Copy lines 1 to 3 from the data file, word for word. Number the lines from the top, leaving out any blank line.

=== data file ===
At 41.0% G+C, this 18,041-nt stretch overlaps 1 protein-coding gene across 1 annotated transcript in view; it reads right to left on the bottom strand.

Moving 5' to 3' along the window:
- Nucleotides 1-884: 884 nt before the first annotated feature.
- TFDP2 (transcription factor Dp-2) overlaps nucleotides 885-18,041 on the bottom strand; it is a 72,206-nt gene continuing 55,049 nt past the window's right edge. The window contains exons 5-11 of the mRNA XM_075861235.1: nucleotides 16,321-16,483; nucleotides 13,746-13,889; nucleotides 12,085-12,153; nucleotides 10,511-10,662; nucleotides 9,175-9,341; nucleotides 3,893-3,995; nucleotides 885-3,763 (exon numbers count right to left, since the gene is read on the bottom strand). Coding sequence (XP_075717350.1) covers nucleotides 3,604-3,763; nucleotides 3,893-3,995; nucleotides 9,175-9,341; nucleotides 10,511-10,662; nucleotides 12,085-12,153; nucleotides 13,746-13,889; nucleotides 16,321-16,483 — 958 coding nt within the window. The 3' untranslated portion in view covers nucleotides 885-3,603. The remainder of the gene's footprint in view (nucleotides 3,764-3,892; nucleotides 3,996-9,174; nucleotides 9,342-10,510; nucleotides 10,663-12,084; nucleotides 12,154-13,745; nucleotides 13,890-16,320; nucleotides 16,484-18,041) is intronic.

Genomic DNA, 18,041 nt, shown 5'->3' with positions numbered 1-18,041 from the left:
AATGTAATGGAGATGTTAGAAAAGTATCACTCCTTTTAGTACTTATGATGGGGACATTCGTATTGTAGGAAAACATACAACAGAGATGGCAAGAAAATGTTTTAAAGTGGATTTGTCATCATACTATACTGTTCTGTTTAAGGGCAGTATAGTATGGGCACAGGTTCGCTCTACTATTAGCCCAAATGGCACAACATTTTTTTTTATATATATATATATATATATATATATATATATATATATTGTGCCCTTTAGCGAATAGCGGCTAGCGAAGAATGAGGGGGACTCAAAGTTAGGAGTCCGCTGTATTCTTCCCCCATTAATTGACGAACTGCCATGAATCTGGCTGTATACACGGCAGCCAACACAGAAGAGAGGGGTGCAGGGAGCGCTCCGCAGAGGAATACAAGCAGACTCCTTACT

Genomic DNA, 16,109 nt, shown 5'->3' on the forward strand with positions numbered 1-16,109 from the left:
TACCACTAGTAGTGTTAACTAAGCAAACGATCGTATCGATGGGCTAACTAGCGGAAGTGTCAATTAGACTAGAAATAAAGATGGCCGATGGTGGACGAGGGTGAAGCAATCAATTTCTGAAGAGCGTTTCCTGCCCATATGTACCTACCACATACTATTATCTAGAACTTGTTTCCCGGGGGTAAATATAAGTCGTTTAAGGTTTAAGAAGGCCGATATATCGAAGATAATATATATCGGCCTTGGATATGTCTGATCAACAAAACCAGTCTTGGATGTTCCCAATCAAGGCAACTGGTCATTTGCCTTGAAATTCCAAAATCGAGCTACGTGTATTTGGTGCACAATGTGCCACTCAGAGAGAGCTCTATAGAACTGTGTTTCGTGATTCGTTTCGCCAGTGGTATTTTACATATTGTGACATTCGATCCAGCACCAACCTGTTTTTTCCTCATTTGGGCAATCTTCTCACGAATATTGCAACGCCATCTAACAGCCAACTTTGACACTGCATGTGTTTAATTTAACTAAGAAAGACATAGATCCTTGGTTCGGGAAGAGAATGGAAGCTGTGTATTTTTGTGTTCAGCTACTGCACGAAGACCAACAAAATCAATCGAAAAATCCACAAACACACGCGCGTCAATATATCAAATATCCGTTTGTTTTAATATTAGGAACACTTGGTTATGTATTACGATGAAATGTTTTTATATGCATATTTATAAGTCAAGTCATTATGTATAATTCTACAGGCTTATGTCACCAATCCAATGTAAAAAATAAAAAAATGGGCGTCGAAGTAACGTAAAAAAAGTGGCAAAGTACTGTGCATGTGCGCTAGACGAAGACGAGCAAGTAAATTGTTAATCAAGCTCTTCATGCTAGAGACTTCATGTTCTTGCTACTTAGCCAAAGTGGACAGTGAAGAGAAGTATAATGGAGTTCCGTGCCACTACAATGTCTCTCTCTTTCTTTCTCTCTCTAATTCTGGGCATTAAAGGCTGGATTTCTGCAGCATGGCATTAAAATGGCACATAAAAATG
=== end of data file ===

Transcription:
At 41.0% G+C, this 18,041-nt stretch overlaps 1 protein-coding gene across 1 annotated transcript in view; it reads right to left on the bottom strand.

Moving 5' to 3' along the window:
- Nucleotides 1-884: 884 nt before the first annotated feature.